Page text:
To view this again, use the Help() function.

In the prompt, we define our selectors. (See `pydoc redhawk.common.selector`
for what selectors are, and how they can be composed)::

In [1]: function_def = S.S(node_type='DefineFunction')
In [2]: yield_stmt = S.S(node_type='Yield')
In [3]: reqd_selector = function_def.HasDescendant(yield_stmt)

We then apply the selector on the file. The asts of the files passed are in
the `trees argument`. Since this file was the first, it is in `trees[0]`::

In [4]: results = list(reqd_selector(trees))
In [5]: results[0]

gives us::

Out[5]: DefineFunction

This is indeed the function we wanted. Just to be sure, we use the
`F.PrintContextInFile` function to print the context of the tree.::

In [6]: F.PrintContextInFile(results[0], context=6) self.value = init def Bump(self): self.value += 1 return self.value > def CounterIter(init = 0): while True: init += 1 yield init if __name__ == '__main__': c1 = CounterClosure()

It is easy to see from this example that selectors are highly composable, and
thus are very powerful. It is hoped that using selectors becomes a natural way
to write powerful custom scripts, for querying code.

Redhawk is distributed under the terms of the 2-clause BSD license. You are
free to use it for commercial or non-commercial projects with little or no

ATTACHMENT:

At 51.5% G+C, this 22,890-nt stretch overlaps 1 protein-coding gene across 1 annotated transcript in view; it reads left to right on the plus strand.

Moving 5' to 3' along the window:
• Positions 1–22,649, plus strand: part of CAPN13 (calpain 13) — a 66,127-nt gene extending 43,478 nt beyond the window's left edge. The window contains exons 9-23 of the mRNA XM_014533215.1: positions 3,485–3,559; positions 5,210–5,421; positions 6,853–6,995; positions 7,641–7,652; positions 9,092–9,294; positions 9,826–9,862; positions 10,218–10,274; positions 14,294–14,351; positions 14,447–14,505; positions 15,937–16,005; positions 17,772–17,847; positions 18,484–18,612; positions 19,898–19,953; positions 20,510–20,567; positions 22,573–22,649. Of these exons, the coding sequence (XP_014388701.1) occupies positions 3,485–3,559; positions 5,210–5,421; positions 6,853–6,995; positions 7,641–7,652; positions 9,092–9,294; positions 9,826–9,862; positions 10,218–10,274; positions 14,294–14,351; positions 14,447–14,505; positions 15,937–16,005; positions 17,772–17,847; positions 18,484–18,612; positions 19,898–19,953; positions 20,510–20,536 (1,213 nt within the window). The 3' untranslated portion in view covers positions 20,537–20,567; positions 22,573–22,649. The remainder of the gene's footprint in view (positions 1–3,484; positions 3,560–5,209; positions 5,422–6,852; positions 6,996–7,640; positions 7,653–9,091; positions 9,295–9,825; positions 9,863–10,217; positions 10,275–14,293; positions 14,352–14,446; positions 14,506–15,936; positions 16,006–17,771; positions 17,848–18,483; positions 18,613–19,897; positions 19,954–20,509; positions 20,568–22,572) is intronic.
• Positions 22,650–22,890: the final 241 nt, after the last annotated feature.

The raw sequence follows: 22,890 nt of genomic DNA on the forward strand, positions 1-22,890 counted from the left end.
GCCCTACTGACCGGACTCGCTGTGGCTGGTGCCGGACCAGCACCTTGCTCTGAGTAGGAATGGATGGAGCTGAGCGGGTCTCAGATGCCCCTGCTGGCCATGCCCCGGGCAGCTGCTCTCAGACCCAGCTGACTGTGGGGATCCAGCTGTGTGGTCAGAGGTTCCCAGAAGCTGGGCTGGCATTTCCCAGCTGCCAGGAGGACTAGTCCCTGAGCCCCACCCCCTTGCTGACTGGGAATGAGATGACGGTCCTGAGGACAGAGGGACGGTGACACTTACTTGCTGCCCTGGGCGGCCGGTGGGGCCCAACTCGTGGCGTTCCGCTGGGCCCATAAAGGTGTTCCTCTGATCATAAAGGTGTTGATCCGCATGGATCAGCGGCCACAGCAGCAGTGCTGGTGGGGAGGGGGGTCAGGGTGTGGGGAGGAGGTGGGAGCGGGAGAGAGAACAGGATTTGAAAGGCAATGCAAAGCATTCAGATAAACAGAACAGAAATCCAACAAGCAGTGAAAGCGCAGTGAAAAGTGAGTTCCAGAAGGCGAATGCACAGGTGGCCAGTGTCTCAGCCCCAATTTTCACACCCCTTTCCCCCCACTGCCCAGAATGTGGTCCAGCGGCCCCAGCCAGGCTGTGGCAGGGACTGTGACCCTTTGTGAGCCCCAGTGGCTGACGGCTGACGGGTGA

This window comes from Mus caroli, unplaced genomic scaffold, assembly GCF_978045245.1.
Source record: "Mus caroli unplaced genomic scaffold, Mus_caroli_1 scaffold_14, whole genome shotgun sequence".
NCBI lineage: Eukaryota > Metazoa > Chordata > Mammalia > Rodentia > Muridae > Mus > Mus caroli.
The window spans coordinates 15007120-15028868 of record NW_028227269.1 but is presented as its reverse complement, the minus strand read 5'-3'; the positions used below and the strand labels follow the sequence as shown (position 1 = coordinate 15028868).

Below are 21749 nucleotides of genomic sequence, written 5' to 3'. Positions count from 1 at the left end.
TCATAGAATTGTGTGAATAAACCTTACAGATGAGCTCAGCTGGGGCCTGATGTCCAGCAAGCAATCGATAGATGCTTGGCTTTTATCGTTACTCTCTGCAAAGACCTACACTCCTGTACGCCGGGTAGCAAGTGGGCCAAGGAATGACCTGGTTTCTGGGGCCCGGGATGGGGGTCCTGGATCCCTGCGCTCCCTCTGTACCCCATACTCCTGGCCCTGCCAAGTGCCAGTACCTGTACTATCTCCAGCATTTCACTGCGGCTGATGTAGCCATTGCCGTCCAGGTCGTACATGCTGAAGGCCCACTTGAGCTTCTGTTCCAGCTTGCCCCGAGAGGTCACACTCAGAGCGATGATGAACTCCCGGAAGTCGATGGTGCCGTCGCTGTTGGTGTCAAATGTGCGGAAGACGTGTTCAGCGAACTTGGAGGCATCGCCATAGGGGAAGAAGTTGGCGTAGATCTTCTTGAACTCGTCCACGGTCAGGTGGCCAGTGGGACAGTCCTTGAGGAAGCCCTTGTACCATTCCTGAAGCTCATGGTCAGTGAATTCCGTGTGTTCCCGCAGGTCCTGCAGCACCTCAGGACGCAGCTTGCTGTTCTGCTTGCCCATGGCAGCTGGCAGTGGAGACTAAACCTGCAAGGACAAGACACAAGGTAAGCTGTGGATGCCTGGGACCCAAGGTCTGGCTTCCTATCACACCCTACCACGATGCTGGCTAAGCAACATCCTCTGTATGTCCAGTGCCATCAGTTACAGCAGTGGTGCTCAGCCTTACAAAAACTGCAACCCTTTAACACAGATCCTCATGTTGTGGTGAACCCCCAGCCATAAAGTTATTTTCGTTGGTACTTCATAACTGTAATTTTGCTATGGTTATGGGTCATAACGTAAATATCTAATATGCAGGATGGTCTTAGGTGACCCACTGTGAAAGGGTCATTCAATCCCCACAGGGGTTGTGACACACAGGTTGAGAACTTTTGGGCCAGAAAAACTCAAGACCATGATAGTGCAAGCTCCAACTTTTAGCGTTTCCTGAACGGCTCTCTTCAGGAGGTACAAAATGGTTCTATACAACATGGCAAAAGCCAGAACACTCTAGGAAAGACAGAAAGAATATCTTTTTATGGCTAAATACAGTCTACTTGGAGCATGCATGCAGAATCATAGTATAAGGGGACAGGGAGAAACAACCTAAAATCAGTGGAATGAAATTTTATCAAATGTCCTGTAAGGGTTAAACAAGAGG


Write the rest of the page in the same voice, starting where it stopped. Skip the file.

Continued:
restriction. For a complete text of the license see the LICENSE.txt file in
the source distribution.

Change List

* Previous release introduced a regression in C where a top level node was
returning an empty AST. This version contains this small but important fix.


* Support for running Redhawk via Python 3. Great thanks to
bkabrda@ and ncoghlan@ for their changes!

* Compatibility for new PyCParser changes.


* The Lua source code written in ANSI-compliant C, can now be Redhawk-ed!


* Added new position functionality to! (See Examples 10, and 11 aboev for
example usage).
* Added to the default imports in redhawk.common.nodes, redhawk.common.types, redhawk.common.xpath
* Added a --show-parsed-query option to redhawk query.
* Made only critical messages appear in the default verbose level.


* Major internal refactoring involving